Nominations are now being accepted for the NDSA 2020 Innovation Awards.
Mat Kelly won a 2012 Innovation Award in the Future Steward category when he was a graduate student at Old Dominion University. He won the award in recognition of his work on WARCreate, a Google Chrome extension that allows users to create a Web ARChive (WARC) file from any browsable web page. Kelly is currently an assistant professor in the Information Science department at Drexel University’s College of Computing and Informatics.
What have you been doing since receiving an NDSA Innovation Award?
I was a Master’s degree student at Old Dominion University’s Web Science and Digital Libraries (WS-DL) Research Group when I received the award. The award brought to light in the web archiving community some aspects of preservation that were being neglected due to technical difficulties and the need for more work and research on web archiving. My MS thesis partially entailed the work for which I received the NDSA Innovation Award. After receiving my MS in 2012, I continued onto my PhD with the same group and defended my PhD dissertation, pertaining to the same subject for which I received the award, in 2019. I have since taken a position as a tenure track assistant professor in the Information Science department at Drexel University’s College of Computing and Informatics. I continue to focus my research of neglected aspects of web archiving that continue to remain a difficult area to explore due to the nature of the medium.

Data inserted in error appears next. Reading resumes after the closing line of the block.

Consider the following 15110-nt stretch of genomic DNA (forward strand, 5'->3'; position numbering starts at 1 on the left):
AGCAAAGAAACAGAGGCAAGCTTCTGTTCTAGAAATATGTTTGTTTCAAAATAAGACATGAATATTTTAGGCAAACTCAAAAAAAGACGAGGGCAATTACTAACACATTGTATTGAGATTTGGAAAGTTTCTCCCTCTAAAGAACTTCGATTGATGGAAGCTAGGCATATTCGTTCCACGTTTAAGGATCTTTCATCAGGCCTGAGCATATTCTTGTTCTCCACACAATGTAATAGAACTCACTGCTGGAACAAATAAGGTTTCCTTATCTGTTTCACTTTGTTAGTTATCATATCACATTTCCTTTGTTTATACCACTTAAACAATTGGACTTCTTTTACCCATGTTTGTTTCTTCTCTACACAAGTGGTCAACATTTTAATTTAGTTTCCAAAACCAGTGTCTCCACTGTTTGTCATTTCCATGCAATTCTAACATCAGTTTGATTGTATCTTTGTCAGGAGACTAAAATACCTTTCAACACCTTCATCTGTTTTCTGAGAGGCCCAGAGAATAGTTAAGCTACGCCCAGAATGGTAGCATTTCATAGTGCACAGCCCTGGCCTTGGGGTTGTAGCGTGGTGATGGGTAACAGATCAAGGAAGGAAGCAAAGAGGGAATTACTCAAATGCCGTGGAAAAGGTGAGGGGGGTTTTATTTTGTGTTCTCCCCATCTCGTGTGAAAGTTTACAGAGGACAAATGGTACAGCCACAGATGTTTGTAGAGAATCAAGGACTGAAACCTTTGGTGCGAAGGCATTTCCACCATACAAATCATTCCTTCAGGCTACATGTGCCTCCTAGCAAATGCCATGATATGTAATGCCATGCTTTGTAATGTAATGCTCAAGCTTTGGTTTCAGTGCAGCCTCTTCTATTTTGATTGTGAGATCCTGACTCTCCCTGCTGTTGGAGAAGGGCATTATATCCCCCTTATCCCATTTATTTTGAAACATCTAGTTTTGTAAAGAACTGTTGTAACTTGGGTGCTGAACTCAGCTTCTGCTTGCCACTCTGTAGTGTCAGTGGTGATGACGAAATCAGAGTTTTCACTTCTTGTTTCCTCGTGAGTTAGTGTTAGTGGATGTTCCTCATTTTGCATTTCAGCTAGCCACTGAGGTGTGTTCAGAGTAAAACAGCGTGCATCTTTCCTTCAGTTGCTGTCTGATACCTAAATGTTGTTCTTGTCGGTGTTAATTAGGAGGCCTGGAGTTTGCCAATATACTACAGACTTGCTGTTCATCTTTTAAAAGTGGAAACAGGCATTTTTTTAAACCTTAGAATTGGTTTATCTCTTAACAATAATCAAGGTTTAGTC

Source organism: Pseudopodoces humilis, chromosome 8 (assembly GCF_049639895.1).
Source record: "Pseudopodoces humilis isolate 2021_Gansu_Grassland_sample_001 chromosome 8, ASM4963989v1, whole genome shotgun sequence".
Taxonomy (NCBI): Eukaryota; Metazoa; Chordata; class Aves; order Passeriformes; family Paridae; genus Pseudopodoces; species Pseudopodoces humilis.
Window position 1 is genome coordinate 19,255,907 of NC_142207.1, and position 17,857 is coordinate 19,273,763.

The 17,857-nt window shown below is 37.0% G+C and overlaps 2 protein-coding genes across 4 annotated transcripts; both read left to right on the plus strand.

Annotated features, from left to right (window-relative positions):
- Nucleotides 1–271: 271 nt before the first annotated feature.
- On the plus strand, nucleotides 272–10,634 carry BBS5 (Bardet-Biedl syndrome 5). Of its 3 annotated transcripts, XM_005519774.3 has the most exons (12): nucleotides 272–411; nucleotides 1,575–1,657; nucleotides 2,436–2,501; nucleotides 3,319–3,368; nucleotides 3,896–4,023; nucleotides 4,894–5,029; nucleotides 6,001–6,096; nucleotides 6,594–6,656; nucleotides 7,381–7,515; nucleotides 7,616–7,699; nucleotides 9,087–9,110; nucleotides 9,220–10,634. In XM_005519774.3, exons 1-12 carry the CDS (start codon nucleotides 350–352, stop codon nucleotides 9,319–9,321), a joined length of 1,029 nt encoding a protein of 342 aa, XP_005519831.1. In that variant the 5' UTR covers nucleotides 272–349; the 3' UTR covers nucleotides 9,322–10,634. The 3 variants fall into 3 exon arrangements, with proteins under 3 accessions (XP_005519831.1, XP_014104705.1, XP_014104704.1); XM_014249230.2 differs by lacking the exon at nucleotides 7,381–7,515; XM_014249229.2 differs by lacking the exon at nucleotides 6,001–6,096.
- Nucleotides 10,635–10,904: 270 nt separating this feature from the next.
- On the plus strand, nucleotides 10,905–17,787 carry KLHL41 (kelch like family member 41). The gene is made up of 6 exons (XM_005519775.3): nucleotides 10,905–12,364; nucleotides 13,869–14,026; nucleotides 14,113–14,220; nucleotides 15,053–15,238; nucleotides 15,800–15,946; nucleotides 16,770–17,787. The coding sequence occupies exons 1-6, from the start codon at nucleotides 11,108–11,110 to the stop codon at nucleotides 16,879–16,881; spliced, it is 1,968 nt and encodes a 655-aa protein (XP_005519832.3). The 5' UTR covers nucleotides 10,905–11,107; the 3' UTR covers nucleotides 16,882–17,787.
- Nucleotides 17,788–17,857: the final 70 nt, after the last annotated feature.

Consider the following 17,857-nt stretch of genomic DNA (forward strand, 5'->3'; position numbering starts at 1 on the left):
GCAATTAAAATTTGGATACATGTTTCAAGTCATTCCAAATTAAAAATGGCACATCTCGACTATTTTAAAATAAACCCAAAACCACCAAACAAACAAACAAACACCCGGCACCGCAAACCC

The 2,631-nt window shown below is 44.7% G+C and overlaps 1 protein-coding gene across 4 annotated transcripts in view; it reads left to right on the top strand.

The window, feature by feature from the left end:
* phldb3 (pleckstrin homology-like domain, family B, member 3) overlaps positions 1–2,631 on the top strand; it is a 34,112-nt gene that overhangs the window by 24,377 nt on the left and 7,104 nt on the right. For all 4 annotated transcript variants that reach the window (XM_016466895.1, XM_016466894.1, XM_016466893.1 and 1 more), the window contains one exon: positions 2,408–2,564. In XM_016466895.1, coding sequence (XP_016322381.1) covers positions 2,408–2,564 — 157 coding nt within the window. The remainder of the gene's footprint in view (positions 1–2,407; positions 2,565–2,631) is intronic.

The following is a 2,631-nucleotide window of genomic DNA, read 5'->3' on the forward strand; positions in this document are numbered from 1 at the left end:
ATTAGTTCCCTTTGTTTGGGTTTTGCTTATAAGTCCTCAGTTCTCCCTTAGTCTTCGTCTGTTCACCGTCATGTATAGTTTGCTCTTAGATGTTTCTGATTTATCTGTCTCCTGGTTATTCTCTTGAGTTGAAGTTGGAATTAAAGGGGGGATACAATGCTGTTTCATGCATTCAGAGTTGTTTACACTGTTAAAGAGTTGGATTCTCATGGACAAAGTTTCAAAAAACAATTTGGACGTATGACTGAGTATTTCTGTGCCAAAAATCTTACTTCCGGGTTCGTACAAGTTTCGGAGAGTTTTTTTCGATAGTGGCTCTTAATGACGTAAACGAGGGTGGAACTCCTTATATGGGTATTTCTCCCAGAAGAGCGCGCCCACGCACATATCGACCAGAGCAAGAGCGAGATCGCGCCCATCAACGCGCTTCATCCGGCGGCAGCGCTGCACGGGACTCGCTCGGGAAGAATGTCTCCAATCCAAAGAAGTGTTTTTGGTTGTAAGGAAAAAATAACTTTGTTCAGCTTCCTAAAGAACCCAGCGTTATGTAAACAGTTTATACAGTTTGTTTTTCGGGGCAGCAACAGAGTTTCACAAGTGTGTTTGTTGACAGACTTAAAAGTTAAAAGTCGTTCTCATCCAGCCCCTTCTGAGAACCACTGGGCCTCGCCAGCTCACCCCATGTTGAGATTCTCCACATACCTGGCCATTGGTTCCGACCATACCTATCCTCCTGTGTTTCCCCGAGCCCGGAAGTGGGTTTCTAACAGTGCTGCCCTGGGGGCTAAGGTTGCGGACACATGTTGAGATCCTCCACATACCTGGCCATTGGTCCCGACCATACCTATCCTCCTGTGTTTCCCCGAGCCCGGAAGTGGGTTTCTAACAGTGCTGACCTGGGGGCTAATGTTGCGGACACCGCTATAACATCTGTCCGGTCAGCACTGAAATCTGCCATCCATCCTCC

What did receiving the NDSA award mean to you?
The award gave credence that the programmatic work I was doing was worthwhile. The focus of the tool for which I was awarded was not just to create software, but demonstrate the need for simple user interfaces with powerful, standards-based approaches to encourage individuals to be able to archive the part of the web they care about. This helped to seed further research in the area, both for myself as well as others.
What efforts/advances/ideas of the last few years have you been impressed with or admired in the field?
I am in awe at the Webrecorder project, particularly the work of Ilya Kreymer. I appreciate the efforts the organization has done to encourage personal preservation and to do so with with usable software that does not need to rely on a central endpoint or institution for web archiving. Additionally, I have also been impressed with the breadth of the research performed by the other members of the WS-DL research group under the supervision of Drs. Michael L. Nelson and Michele C. Weigle. They have managed students taking interdisciplinary approaches toward neglected but necessary areas of research beyond the computer science area under which they are housed.
What advice do you have for future stewards in the digital preservation field?
The project for which I was awarded did not have an end-goal of attaining notoriety, though it was a pleasant surprise early in my career as a graduate student. It was a passion project to fill a need for those that want to accomplish something but may not have the technical know-how. This is a common occurrence. I would encourage others to further explore the area and exercise the skills for which they have expertise to determine a niche to which they can contribute.
Is there anything else we didn’t ask that you’d like to add?
I am thankful for the NDSA for considering me for the award early in my academic career and for my research group fostering innovation and enabling the opportunity to use what was once a passion project to have greater impact than it would have originally.
The post Catching up with past NDSA Innovation Awards Winners: Mat Kelly, PhD appeared first on DLF.